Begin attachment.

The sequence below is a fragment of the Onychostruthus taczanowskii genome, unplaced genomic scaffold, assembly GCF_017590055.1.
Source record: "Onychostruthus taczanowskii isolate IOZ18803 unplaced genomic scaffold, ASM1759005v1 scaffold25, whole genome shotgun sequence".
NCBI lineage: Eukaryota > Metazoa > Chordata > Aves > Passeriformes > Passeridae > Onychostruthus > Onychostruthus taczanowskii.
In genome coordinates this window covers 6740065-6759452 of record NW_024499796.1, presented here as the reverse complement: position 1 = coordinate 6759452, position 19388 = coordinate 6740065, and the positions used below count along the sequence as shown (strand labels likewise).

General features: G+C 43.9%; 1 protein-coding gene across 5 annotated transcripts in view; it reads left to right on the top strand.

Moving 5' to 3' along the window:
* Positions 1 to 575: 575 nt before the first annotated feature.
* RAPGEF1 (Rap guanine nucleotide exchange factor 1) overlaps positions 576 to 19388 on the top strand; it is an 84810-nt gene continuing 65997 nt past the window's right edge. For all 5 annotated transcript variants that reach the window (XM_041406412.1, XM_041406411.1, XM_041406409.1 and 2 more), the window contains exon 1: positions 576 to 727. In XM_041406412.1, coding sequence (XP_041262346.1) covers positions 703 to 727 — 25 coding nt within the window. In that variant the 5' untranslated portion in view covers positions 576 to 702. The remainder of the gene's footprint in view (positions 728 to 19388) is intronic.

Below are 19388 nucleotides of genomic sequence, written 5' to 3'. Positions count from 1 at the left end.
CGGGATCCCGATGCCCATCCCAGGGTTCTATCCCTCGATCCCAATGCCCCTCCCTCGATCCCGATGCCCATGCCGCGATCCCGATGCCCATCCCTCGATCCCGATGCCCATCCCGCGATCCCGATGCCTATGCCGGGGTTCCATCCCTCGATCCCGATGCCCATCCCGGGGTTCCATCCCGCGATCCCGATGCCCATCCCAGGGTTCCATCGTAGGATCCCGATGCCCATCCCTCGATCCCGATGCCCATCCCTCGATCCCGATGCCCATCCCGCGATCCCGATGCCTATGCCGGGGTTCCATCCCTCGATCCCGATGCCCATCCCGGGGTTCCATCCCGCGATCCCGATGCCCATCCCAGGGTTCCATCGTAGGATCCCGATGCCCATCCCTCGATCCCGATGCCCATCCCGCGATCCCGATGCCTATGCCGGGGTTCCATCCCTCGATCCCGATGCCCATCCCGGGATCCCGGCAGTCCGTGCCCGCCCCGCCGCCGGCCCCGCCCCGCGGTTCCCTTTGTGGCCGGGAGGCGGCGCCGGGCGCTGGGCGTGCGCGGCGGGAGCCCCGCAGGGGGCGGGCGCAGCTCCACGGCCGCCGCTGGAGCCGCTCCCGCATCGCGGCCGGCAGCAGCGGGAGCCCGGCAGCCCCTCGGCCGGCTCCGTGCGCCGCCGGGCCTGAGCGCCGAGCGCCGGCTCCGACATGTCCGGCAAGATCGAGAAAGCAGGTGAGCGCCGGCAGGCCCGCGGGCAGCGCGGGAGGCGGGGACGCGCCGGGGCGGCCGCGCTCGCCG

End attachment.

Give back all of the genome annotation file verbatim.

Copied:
The sequence below is a fragment of the Onychostruthus taczanowskii genome, unplaced genomic scaffold, assembly GCF_017590055.1.
Source record: "Onychostruthus taczanowskii isolate IOZ18803 unplaced genomic scaffold, ASM1759005v1 scaffold25, whole genome shotgun sequence".
NCBI lineage: Eukaryota > Metazoa > Chordata > Aves > Passeriformes > Passeridae > Onychostruthus > Onychostruthus taczanowskii.
In genome coordinates this window covers 6740065-6759452 of record NW_024499796.1, presented here as the reverse complement: position 1 = coordinate 6759452, position 19388 = coordinate 6740065, and the positions used below count along the sequence as shown (strand labels likewise).

General features: G+C 43.9%; 1 protein-coding gene across 5 annotated transcripts in view; it reads left to right on the top strand.

Moving 5' to 3' along the window:
* Positions 1 to 575: 575 nt before the first annotated feature.
* RAPGEF1 (Rap guanine nucleotide exchange factor 1) overlaps positions 576 to 19388 on the top strand; it is an 84810-nt gene continuing 65997 nt past the window's right edge. For all 5 annotated transcript variants that reach the window (XM_041406412.1, XM_041406411.1, XM_041406409.1 and 2 more), the window contains exon 1: positions 576 to 727. In XM_041406412.1, coding sequence (XP_041262346.1) covers positions 703 to 727 — 25 coding nt within the window. In that variant the 5' untranslated portion in view covers positions 576 to 702. The remainder of the gene's footprint in view (positions 728 to 19388) is intronic.

Below are 19388 nucleotides of genomic sequence, written 5' to 3'. Positions count from 1 at the left end.
CGGGATCCCGATGCCCATCCCAGGGTTCTATCCCTCGATCCCAATGCCCCTCCCTCGATCCCGATGCCCATGCCGCGATCCCGATGCCCATCCCTCGATCCCGATGCCCATCCCGCGATCCCGATGCCTATGCCGGGGTTCCATCCCTCGATCCCGATGCCCATCCCGGGGTTCCATCCCGCGATCCCGATGCCCATCCCAGGGTTCCATCGTAGGATCCCGATGCCCATCCCTCGATCCCGATGCCCATCCCTCGATCCCGATGCCCATCCCGCGATCCCGATGCCTATGCCGGGGTTCCATCCCTCGATCCCGATGCCCATCCCGGGGTTCCATCCCGCGATCCCGATGCCCATCCCAGGGTTCCATCGTAGGATCCCGATGCCCATCCCTCGATCCCGATGCCCATCCCGCGATCCCGATGCCTATGCCGGGGTTCCATCCCTCGATCCCGATGCCCATCCCGGGATCCCGGCAGTCCGTGCCCGCCCCGCCGCCGGCCCCGCCCCGCGGTTCCCTTTGTGGCCGGGAGGCGGCGCCGGGCGCTGGGCGTGCGCGGCGGGAGCCCCGCAGGGGGCGGGCGCAGCTCCACGGCCGCCGCTGGAGCCGCTCCCGCATCGCGGCCGGCAGCAGCGGGAGCCCGGCAGCCCCTCGGCCGGCTCCGTGCGCCGCCGGGCCTGAGCGCCGAGCGCCGGCTCCGACATGTCCGGCAAGATCGAGAAAGCAGGTGAGCGCCGGCAGGCCCGCGGGCAGCGCGGGAGGCGGGGACGCGCCGGGGCGGCCGCGCTCGCCG